Radiohead encourage fan collaboration

By Ben Dwyer

As a huge Radiohead fan (see my last.fm profile if you don’t believe me!) I have been watching their recent experiments in releasing their latest album online, with great interest. A lot has already been written on this subject, and the impact of this on the music industry.

However there has been much less written about the manner in which Radiohead released their latest single, “Nude”. Aside from the traditional CD, Vinyl and download formats, the band also made available 5 “stems” of the track (spilt into vocals, guitar, drums, bass, strings/fx – one for each member of the band). Fans were encouraged to purchase these (at 79p each), remix the track, and upload it to a new website built to promote this project, radioheadremix.com.

During April, 2252 remixes were submitted, including some by signed artists. Fans can listen to the remixes through the site and vote for ones they like best. With over 2.5 million visitors in April, each viewing on average 5 pages, the success of radioheadremix.com is clear to see.

This project demonstrates the power of the Internet in allowing people to collaborate much more easily than they have been able to in the past. The fans who upload their remixes are providing high quality, unique content for the site entirely voluntarily. In fact they are paying for the privilege, and since it costs considerably more to download the stems than the track itself this creates another revenue stream for the band.

The site provides widgets for people to use on their own pages/social network profiles. Fans who have submitted remixes want theirs to be listened to so that it receives more votes and appears higher in the list. These fans have done a lot work to promote their remix (e.g. by using these widgets provided). All of this voluntary work is great for promoting the new single and the band, and it is all achieved at a very low cost.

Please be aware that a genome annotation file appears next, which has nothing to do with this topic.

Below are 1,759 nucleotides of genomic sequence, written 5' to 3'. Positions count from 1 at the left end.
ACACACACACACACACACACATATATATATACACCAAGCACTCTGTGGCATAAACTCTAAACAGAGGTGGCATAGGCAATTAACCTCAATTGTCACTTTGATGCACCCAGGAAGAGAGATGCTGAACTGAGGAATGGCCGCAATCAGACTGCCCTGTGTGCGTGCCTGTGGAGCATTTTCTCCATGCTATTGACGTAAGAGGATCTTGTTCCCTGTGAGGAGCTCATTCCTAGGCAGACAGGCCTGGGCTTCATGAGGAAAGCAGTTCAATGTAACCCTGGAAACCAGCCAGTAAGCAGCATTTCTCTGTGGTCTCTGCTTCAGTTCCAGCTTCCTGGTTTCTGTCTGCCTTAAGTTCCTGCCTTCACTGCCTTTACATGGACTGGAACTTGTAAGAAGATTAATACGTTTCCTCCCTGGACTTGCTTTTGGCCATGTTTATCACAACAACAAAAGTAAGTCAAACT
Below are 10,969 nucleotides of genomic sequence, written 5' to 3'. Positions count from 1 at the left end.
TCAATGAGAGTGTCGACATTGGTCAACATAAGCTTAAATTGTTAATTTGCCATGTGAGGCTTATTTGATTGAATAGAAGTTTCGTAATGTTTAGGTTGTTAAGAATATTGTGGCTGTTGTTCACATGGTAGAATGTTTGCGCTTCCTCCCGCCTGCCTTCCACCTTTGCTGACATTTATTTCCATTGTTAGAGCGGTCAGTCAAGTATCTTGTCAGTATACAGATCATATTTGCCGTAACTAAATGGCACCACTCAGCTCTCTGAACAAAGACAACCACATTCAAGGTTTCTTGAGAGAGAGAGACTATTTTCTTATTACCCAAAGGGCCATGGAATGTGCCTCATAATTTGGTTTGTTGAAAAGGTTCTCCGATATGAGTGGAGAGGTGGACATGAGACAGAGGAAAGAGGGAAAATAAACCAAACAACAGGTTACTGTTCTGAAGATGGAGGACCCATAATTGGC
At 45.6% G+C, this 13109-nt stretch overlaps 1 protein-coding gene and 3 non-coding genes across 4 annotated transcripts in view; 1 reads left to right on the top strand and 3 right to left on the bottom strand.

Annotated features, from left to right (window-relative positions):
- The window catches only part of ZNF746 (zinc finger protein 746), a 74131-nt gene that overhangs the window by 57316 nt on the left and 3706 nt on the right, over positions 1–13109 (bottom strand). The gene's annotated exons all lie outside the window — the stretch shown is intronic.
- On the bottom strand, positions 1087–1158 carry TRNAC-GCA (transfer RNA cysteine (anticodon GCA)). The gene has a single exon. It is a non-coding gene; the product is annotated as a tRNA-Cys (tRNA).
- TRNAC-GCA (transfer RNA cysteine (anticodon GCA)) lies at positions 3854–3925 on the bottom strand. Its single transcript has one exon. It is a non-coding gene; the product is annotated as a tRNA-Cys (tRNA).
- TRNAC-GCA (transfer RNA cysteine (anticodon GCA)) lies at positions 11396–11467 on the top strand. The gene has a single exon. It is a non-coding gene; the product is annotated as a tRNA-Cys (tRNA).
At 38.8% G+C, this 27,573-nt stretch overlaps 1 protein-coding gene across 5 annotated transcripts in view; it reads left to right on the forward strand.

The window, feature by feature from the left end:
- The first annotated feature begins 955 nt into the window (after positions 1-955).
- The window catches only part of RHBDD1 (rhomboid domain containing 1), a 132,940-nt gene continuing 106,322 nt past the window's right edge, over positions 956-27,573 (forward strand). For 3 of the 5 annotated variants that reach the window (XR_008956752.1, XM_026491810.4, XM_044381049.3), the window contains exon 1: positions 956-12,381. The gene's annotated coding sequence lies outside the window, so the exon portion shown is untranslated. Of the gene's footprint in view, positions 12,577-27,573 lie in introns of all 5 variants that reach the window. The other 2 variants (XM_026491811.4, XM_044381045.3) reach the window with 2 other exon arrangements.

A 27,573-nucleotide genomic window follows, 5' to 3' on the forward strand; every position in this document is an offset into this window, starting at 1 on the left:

This level of engagement with their fans is a brave move for Radiohead as they are now offering 2252 different versions of ‘Nude’ for free. They are clearly confident that their version of the song is strong enough that people will be willing to pay for it, and don’t feel threatened by the remixes.

Any brand that is interested in making the most of new technologies to promote itself could learn a lot from these digital strategies. By making your product available in different formats you can provide new services to your customers, which they will be happy pay for.

By encouraging collaboration, brands are able to engage with their customers. This can lead to low-cost brand promotion, content generation, business strategy, market research etc. The Internet has made this kind of interaction between brands and their customers more powerful than ever before, and available to anyone who can effectively harness it.

The decision to use iTunes to release the stems is an interesting one. There seemed to be considerable confusion at iTunes about whether to chart the 5 stems and the track itself together or separately. If each stem was in the chart individually then the charts would be dominated by Radiohead. However if the figures were combined this would mean that the track would be charting much higher, which some might argue was an inaccurate representation of the sales figures. In any case this probably explains why ‘Nude’ was number 37 in the Billboard Hot 100 on the week of its release, the bands first appearance there since 1995.

The emerging channels of new media offer huge possibilities for marketing to those who understand them and can maximise their potential. Brands should consider how to captialise on these channels in order to stay ahead of their competitors.

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Meet the Author

Ben Dwyer